For some New York residents, filing for consumer bankruptcy is the only option to stop the hemorrhaging of a bad financial situation. While the benefits of bankruptcy often outweigh the challenges of tackling financial hardship without legal assistance, many people are left after the process ends with new money-related problems. One of those problems is a lack of useful credit history.
People who have filed for individual bankruptcy often lose points on their credit scores. They can also find it challenging to get approved for mortgages, car loans and other necessary lending options. An expert in the financial field suggests that one of the best ways to rebuild one's credit and get back on strong financial footing is to practice diligence in the management of one's personal finances.
Diligent financial management can include tracking all expenses and identifying bad spending habits. It can also involve identifying the amount of and timeline for repayment of outstanding debts and handling them appropriately. Good money management also entails building personal savings to cover at least a month's worth of necessary expenses.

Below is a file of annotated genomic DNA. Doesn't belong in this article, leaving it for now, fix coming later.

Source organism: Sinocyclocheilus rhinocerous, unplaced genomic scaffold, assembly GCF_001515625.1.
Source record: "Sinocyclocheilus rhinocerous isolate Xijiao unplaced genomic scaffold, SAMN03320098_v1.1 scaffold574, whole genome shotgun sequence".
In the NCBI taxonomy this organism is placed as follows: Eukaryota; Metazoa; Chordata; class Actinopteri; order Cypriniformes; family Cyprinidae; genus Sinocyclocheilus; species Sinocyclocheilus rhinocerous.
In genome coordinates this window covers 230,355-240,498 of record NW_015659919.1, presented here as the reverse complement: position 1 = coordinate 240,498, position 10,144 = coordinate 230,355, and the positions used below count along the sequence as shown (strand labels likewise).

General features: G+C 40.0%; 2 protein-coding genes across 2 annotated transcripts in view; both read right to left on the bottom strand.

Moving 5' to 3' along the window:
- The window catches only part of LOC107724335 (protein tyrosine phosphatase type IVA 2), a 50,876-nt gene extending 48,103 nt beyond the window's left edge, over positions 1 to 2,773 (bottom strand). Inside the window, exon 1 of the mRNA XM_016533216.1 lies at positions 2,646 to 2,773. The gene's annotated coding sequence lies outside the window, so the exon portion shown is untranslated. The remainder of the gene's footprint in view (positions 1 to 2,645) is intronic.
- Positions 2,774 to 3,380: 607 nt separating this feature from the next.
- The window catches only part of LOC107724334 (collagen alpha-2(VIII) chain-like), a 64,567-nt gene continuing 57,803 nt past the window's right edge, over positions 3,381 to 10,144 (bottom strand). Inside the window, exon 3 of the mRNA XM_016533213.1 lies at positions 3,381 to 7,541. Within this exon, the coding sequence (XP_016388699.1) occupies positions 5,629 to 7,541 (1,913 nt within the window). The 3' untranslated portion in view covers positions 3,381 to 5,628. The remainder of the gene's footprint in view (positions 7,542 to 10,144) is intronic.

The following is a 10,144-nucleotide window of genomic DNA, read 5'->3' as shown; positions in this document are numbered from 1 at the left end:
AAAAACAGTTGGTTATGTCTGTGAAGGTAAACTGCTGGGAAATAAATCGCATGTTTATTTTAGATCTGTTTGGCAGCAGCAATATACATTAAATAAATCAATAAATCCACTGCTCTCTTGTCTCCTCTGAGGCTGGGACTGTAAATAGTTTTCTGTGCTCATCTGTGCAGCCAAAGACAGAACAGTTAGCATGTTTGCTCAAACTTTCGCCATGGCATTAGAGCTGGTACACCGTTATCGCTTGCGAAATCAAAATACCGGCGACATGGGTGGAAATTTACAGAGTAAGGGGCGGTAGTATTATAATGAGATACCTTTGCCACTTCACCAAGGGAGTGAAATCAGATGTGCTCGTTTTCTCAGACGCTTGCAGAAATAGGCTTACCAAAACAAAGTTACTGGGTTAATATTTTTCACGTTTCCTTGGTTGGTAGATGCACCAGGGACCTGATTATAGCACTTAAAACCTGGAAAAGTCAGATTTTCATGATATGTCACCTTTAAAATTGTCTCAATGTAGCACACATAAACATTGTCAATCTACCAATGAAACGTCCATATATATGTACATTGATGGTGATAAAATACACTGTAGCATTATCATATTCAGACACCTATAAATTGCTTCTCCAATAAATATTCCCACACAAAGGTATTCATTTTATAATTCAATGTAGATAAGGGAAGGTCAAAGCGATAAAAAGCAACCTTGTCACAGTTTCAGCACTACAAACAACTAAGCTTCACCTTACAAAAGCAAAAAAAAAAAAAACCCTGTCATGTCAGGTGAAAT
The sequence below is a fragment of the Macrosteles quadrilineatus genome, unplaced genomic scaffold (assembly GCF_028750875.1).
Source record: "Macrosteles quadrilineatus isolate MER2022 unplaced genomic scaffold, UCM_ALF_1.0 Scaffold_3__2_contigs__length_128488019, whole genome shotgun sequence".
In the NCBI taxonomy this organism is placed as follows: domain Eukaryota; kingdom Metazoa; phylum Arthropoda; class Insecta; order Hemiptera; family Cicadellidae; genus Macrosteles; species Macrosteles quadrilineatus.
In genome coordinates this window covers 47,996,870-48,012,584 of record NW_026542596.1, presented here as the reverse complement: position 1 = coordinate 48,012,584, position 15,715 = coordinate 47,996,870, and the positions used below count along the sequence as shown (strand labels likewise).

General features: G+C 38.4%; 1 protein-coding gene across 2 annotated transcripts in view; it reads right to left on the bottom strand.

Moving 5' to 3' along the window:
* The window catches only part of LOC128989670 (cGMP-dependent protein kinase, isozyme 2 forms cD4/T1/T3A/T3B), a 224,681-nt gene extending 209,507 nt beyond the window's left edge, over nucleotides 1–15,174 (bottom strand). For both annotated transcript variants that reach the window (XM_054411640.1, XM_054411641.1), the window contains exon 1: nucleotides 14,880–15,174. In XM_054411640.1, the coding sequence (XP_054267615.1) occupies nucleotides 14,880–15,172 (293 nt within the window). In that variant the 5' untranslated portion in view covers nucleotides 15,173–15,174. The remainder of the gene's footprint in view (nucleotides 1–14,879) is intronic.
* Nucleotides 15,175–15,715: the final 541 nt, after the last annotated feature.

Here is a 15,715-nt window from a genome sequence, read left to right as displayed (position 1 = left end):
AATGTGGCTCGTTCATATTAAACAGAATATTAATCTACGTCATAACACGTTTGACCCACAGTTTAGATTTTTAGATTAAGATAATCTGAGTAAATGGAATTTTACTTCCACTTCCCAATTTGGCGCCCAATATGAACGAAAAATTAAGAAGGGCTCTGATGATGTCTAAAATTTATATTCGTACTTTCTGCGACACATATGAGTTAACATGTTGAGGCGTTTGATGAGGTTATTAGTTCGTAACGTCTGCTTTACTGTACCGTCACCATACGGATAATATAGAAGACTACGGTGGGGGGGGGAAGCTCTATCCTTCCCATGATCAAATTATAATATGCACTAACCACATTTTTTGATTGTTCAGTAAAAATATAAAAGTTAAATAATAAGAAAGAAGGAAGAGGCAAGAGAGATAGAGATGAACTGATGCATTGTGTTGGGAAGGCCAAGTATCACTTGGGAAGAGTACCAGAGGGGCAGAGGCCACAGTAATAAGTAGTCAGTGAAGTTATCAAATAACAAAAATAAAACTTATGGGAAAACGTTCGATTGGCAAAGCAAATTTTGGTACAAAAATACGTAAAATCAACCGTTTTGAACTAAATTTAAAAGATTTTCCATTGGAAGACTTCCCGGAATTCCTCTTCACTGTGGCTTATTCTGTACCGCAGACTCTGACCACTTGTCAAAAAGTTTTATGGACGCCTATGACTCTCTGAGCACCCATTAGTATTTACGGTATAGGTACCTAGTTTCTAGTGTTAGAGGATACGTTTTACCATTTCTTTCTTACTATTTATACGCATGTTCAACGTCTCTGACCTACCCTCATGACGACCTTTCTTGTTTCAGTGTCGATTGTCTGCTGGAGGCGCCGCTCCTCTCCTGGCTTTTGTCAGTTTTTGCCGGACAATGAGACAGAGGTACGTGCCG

Once a person has his finances in order he can consider applying for a secured or unsecured credit card, or even a small loan. Many lenders will attach extra terms or high interest rates to loans given to people with questionable credit histories but options are generally available. Following a disciplined plan of financial management can help a person avoid the financial downfall that often accompanies unexpected life changes as well as the need to file for bankruptcy more than once.
Bankruptcy offers people solid legal options for liquidating and reorganizing their debt. It can also affect a person's credit and make moving forward a challenge. Individuals who are interested in learning about the advantages and disadvantages of the varied forms of consumer bankruptcy can consult legal resources in the bankruptcy field for more information.
Source: USA Today, "Personal Finance: Re-establish credit after bankruptcy," Robert Powell, July 3, 2014